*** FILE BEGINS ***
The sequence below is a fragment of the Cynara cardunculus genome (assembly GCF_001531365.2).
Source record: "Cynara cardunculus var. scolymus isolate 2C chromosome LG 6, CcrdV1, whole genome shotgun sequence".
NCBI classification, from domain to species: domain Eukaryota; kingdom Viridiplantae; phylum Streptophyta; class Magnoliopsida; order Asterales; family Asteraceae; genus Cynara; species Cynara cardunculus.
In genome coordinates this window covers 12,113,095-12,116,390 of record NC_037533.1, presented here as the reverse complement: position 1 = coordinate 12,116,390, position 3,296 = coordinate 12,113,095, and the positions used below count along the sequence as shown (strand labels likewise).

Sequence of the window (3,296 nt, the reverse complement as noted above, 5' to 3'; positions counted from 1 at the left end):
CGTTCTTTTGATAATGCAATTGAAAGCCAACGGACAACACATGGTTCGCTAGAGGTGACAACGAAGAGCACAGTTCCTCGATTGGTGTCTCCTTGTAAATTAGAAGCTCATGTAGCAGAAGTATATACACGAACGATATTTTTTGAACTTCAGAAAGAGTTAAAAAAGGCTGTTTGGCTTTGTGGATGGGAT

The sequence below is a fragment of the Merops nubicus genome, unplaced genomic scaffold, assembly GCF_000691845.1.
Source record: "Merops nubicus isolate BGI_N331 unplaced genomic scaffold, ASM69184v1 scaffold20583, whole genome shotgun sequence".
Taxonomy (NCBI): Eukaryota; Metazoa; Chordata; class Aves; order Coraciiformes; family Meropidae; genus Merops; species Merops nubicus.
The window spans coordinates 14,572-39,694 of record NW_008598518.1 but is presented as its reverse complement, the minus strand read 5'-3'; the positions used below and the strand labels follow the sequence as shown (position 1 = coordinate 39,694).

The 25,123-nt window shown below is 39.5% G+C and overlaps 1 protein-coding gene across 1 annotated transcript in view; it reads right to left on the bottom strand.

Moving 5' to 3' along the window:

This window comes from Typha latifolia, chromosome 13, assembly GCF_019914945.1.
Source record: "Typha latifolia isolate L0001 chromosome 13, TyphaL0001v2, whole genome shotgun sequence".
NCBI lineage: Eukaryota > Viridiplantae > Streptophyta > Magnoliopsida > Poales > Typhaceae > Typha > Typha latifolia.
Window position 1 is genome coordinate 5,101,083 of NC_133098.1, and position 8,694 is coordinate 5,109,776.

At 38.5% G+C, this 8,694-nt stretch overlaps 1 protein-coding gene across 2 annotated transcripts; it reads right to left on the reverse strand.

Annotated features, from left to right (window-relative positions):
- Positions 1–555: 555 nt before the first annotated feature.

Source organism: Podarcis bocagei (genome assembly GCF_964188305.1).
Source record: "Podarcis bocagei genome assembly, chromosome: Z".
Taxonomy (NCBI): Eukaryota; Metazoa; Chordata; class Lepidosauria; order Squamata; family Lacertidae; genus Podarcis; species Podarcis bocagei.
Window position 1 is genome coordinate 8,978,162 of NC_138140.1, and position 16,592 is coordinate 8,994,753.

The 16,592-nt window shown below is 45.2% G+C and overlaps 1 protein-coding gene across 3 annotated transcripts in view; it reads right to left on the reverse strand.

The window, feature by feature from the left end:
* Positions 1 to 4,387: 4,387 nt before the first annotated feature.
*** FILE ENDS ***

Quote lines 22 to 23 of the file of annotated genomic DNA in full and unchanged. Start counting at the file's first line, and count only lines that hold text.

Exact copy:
Taxonomy (NCBI): Eukaryota; Metazoa; Chordata; class Lepidosauria; order Squamata; family Lacertidae; genus Podarcis; species Podarcis bocagei.
Window position 1 is genome coordinate 8,978,162 of NC_138140.1, and position 16,592 is coordinate 8,994,753.